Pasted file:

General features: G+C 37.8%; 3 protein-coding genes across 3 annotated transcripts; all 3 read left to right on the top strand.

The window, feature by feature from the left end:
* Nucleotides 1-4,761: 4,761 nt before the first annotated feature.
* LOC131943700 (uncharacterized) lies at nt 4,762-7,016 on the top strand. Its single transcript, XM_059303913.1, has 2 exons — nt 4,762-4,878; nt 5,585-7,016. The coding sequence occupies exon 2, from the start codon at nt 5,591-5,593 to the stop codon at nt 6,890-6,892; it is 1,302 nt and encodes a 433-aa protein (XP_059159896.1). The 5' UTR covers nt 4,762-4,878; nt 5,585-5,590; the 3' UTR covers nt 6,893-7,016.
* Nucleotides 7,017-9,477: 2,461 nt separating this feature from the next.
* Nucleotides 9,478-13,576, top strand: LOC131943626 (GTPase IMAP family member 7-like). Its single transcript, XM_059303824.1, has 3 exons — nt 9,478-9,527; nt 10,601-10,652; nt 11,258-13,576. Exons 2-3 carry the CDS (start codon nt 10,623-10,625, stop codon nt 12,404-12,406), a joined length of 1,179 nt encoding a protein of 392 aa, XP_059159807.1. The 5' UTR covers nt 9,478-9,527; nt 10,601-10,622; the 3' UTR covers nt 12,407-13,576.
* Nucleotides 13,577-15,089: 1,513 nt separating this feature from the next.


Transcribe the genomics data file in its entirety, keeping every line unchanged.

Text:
General features: G+C 37.8%; 3 protein-coding genes across 3 annotated transcripts; all 3 read left to right on the top strand.

The window, feature by feature from the left end:
* Nucleotides 1-4,761: 4,761 nt before the first annotated feature.
* LOC131943700 (uncharacterized) lies at nt 4,762-7,016 on the top strand. Its single transcript, XM_059303913.1, has 2 exons — nt 4,762-4,878; nt 5,585-7,016. The coding sequence occupies exon 2, from the start codon at nt 5,591-5,593 to the stop codon at nt 6,890-6,892; it is 1,302 nt and encodes a 433-aa protein (XP_059159896.1). The 5' UTR covers nt 4,762-4,878; nt 5,585-5,590; the 3' UTR covers nt 6,893-7,016.
* Nucleotides 7,017-9,477: 2,461 nt separating this feature from the next.
* Nucleotides 9,478-13,576, top strand: LOC131943626 (GTPase IMAP family member 7-like). Its single transcript, XM_059303824.1, has 3 exons — nt 9,478-9,527; nt 10,601-10,652; nt 11,258-13,576. Exons 2-3 carry the CDS (start codon nt 10,623-10,625, stop codon nt 12,404-12,406), a joined length of 1,179 nt encoding a protein of 392 aa, XP_059159807.1. The 5' UTR covers nt 9,478-9,527; nt 10,601-10,622; the 3' UTR covers nt 12,407-13,576.
* Nucleotides 13,577-15,089: 1,513 nt separating this feature from the next.